jonathan frid (1924-2012)

I’ve been thinking about Jonathan Frid, who died a week ago.

On one hand, there’s his cultural influence, which is significant. He played Barnabas Collins on Dark Shadows, and Barnabas was the first “reluctant vampire” (or at least the first to have broad impact – I don’t know if he was the first or not). Ordinarily I’d try to give some of the credit to the writers of the show, but in this case it really wasn’t their idea. They thought Barnabas would appear for one storyline, imperil and attack the Collins family, and then be destroyed so that the show could move on to something else.

But Barnabas caught on, because of the way Frid played the character, and he took over the show (similar to Popeye, who was supposed to be a one-storyline character in the comic strip Thimble Theater – and eventually the strip became known as “Popeye”).

I found out about Dark Shadows after Barnabas was introduced, and, like Johnny Depp, I was one of those kids who rushed home every day to watch the show. I had a friend who was also a fanatic (I forget if he introduced it to me or vice versa or if we discovered it separately), and we always discussed the previous day’s episode in gym class the next morning, while running laps.

Full disclosure: Barnabas was not actually my favorite character. I preferred Quentin Collins, Professor Stokes, and Angelique (the witch who cursed Barnabas in the first place). Quentin and Stokes were later characters, and they had a certain mordant wit about all the goings-on, a quality which was mostly absent in the characters who were introduced earlier in the run.

I think one factor in Frid’s performance was that he was (at best) ambivalent about being so successful at playing a vampire on a television soap opera. He was a serious actor in his forties, and becoming a teen idol was not his idea of professional success (and I’m sure he realized fairly early on that he was going to be typecast forever). I wonder if that was a factor in his performance (I remember reading one critic who thought that one reason Sean Connery was so great as James Bond was that he didn’t bother to conceal his contempt for the whole thing – instead he used that in his performance).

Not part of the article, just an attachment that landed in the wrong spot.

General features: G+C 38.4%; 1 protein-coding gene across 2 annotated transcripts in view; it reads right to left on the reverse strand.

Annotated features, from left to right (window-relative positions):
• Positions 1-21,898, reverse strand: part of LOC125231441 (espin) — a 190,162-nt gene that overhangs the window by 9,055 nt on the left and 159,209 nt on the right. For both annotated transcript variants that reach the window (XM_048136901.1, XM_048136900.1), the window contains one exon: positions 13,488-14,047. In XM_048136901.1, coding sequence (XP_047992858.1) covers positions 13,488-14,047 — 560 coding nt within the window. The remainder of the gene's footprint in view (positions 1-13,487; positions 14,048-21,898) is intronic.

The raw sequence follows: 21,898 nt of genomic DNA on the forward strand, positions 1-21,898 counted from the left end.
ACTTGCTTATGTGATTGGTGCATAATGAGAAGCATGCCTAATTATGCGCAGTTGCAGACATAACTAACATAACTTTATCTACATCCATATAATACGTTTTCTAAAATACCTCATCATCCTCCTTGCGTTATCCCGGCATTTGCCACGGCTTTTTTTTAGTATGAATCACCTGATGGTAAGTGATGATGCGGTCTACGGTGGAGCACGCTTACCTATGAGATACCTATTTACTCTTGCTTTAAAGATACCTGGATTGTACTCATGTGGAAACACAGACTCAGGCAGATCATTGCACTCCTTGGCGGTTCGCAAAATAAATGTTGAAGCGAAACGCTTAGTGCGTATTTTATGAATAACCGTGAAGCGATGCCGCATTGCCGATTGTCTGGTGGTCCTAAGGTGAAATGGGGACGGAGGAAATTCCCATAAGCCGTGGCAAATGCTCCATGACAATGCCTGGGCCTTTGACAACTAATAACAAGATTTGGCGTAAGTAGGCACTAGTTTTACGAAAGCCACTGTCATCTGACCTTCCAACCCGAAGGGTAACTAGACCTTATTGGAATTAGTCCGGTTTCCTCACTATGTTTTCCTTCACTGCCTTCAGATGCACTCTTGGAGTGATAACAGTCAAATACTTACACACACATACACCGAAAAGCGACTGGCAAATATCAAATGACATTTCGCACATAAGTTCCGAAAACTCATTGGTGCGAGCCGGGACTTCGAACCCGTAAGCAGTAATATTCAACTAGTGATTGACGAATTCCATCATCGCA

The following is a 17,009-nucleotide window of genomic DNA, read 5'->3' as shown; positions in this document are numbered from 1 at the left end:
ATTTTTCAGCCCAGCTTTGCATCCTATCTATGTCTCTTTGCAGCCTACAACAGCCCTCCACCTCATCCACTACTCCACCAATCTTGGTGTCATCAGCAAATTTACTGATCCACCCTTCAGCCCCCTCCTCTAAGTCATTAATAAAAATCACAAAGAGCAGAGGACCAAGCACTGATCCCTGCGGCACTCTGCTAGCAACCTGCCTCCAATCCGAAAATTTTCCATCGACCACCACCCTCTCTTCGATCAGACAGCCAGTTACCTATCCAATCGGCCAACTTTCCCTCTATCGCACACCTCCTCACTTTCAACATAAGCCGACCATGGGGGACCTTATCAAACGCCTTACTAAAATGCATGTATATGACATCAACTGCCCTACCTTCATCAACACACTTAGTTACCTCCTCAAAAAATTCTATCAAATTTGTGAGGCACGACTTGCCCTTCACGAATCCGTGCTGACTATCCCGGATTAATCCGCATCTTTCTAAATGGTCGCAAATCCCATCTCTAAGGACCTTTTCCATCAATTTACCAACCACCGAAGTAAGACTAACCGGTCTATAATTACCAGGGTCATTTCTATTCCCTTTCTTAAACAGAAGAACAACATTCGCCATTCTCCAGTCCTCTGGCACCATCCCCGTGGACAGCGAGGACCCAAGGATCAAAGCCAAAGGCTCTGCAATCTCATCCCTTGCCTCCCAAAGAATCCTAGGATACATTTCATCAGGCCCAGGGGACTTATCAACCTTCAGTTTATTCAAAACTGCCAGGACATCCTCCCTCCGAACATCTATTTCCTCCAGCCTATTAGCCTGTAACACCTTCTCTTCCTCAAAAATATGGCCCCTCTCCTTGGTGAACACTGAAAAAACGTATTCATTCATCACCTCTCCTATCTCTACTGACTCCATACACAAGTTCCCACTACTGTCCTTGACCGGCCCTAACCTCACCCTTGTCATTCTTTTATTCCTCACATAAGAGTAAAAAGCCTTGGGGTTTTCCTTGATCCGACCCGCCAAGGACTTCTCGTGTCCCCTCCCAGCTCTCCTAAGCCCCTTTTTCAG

A few different actors have played Barnabas since Frid, on television and in audio plays, but two yeas ago, Big Finish (which produces an excellent series of Dark Shadows audio plays featuring the original cast) persuaded Frid to come back and play Barnabas one more time. They asked him what he wanted to do, and he said he would like to do a two-hander with John Karlen, who played Barnabas’s servant Willie on the show (“long-suffering” is an understatement as far as Willie goes).

The story was called “Night Whispers” and I have to report that, forty years after he’d last played Barnabas Collins, Frid nailed the character as nobody else ever has. Barnabas treats Willie far better than he did on the show (the master and servant have obviously grown old together), but when another element enters their world, he’s every bit as much of a bastard as he ever was. Capable of great concern and even self-sacrifice for others, he’s nevertheless never a nice guy. He may feel bad about things he’s done, but he will never apologize.

I’ve also been thinking about what I got out of the show, why I watched it so obsessively, and what I learned from all those afternoons watching the world’s first “Gothic soap opera.”

1. Serial stories are great. I already knew that (I’d been reading comic books for several years when I discovered Dark Shadows), but this was another lesson. I write serial stories, and I always gravitate towards them when I can find them to read.

2. Don’t worry about perfection. Dark Shadows was famous for its flubs – the show was shot “as live” on videotape, meaning that once the camera started shooting each half-hour segment, it didn’t stop for anything. Actors flubbed their lines, props fell over, “eternal” flames blew out, stagehands wandered by in the background, boom mikes descended into frame, it didn’t matter. The show must go on indeed. Trust me, when you write and publish serially, there will be a few little glitches.